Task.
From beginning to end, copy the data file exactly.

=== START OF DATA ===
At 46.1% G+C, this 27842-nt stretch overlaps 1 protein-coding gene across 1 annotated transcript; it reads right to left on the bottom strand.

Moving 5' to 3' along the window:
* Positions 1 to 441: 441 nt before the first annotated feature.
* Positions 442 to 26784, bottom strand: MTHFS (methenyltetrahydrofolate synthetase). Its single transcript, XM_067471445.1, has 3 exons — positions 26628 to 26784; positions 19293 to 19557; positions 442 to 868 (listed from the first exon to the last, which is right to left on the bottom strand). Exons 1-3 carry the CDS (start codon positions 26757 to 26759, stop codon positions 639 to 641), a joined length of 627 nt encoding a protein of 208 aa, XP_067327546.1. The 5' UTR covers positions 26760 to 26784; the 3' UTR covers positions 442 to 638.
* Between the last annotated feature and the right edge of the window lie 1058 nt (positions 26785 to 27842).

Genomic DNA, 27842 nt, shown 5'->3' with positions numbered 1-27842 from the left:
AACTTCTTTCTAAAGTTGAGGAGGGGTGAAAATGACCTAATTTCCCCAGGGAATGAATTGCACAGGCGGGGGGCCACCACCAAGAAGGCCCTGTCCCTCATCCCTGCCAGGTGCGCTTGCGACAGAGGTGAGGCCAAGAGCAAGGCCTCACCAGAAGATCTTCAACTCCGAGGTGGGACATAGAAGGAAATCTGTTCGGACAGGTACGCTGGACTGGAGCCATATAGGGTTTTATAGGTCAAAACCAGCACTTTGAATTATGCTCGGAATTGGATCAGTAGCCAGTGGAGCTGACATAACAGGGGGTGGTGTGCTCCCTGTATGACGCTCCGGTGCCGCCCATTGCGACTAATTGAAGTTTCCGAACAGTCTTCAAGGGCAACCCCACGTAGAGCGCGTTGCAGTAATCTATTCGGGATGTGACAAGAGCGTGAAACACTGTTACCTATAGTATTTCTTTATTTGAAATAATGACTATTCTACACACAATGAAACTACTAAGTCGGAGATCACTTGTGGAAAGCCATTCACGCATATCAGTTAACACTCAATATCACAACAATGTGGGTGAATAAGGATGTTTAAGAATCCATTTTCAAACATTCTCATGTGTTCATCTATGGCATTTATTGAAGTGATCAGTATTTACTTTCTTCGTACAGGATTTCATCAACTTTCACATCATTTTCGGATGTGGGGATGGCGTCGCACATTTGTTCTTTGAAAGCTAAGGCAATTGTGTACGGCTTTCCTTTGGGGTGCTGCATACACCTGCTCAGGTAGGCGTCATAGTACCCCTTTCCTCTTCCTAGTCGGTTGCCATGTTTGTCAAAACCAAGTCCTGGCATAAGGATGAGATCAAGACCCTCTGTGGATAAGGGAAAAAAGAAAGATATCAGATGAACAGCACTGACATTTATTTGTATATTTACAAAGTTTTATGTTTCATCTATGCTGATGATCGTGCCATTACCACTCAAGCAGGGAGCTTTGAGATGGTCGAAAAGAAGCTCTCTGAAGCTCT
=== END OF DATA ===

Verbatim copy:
At 46.1% G+C, this 27842-nt stretch overlaps 1 protein-coding gene across 1 annotated transcript; it reads right to left on the bottom strand.

Moving 5' to 3' along the window:
* Positions 1 to 441: 441 nt before the first annotated feature.
* Positions 442 to 26784, bottom strand: MTHFS (methenyltetrahydrofolate synthetase). Its single transcript, XM_067471445.1, has 3 exons — positions 26628 to 26784; positions 19293 to 19557; positions 442 to 868 (listed from the first exon to the last, which is right to left on the bottom strand). Exons 1-3 carry the CDS (start codon positions 26757 to 26759, stop codon positions 639 to 641), a joined length of 627 nt encoding a protein of 208 aa, XP_067327546.1. The 5' UTR covers positions 26760 to 26784; the 3' UTR covers positions 442 to 638.
* Between the last annotated feature and the right edge of the window lie 1058 nt (positions 26785 to 27842).

Genomic DNA, 27842 nt, shown 5'->3' with positions numbered 1-27842 from the left:
AACTTCTTTCTAAAGTTGAGGAGGGGTGAAAATGACCTAATTTCCCCAGGGAATGAATTGCACAGGCGGGGGGCCACCACCAAGAAGGCCCTGTCCCTCATCCCTGCCAGGTGCGCTTGCGACAGAGGTGAGGCCAAGAGCAAGGCCTCACCAGAAGATCTTCAACTCCGAGGTGGGACATAGAAGGAAATCTGTTCGGACAGGTACGCTGGACTGGAGCCATATAGGGTTTTATAGGTCAAAACCAGCACTTTGAATTATGCTCGGAATTGGATCAGTAGCCAGTGGAGCTGACATAACAGGGGGTGGTGTGCTCCCTGTATGACGCTCCGGTGCCGCCCATTGCGACTAATTGAAGTTTCCGAACAGTCTTCAAGGGCAACCCCACGTAGAGCGCGTTGCAGTAATCTATTCGGGATGTGACAAGAGCGTGAAACACTGTTACCTATAGTATTTCTTTATTTGAAATAATGACTATTCTACACACAATGAAACTACTAAGTCGGAGATCACTTGTGGAAAGCCATTCACGCATATCAGTTAACACTCAATATCACAACAATGTGGGTGAATAAGGATGTTTAAGAATCCATTTTCAAACATTCTCATGTGTTCATCTATGGCATTTATTGAAGTGATCAGTATTTACTTTCTTCGTACAGGATTTCATCAACTTTCACATCATTTTCGGATGTGGGGATGGCGTCGCACATTTGTTCTTTGAAAGCTAAGGCAATTGTGTACGGCTTTCCTTTGGGGTGCTGCATACACCTGCTCAGGTAGGCGTCATAGTACCCCTTTCCTCTTCCTAGTCGGTTGCCATGTTTGTCAAAACCAAGTCCTGGCATAAGGATGAGATCAAGACCCTCTGTGGATAAGGGAAAAAAGAAAGATATCAGATGAACAGCACTGACATTTATTTGTATATTTACAAAGTTTTATGTTTCATCTATGCTGATGATCGTGCCATTACCACTCAAGCAGGGAGCTTTGAGATGGTCGAAAAGAAGCTCTCTGAAGCTCT